Consequently, there hasn’t been a gradual switch where businesses have been allowed time to learn and adjust to the new and unfamiliar ways of conducting sales and interactions. Instead, many have found themselves thrust into a marketplace that already feels exhausted. Everyone seems to be doing the same thing and any guides or ‘how tos’ they may have read, are fast becoming outdated and no longer provide a way to get an edge on the competition.
But digital is here to stay, right? We can’t possibly have exhausted its possibilities yet. And we haven’t. Fortunately, this is one of the many benefits of the digital landscape – it is constantly evolving as new advancements and innovations are developed.
In terms of SEO, it once really was an activity that not many were focusing on and for the few that were, there was great success to be found. However, we have long passed such a time and SEO elements form the foundations of just about every professional website development project. Therefore, it can be incredibly difficult to get ahead of competitors with such tactics.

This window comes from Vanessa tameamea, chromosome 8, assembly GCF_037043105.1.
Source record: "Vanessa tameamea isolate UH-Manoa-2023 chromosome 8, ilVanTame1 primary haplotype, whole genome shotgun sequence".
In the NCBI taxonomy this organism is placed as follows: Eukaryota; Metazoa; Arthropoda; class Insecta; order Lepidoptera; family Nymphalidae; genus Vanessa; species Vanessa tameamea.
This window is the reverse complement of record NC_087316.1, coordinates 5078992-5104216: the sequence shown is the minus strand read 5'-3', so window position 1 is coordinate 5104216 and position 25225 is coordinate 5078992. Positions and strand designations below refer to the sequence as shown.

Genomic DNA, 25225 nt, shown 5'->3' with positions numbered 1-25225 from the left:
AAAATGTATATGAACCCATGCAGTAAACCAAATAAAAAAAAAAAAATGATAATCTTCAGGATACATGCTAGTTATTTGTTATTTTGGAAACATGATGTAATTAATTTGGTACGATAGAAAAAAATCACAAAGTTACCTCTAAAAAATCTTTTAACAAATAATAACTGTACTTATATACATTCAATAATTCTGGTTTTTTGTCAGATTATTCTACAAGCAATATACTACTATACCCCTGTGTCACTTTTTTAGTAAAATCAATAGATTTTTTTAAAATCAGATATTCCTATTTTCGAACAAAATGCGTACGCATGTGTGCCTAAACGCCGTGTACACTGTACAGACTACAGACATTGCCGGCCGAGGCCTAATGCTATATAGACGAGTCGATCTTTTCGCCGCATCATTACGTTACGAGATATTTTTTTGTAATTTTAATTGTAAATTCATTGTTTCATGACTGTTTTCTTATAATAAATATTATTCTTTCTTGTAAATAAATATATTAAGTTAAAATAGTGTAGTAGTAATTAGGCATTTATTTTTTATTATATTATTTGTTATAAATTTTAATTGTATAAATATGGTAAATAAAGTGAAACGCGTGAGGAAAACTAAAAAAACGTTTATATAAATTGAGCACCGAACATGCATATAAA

However, it should be noted that although you might not be able to use basic URL mapping, page speed optimisation and content structuring techniques, for example, to gain an edge, you can quite quickly find yourself falling behind if such foundations are skipped.
And this ties in quite nicely with one of the first and most important ways to continue seeing SEO success. Remembering that the digital landscape is forever evolving, one should commit time and resource to ensuring these foundations remain relevant, updated and able to support any additions or developments to the website.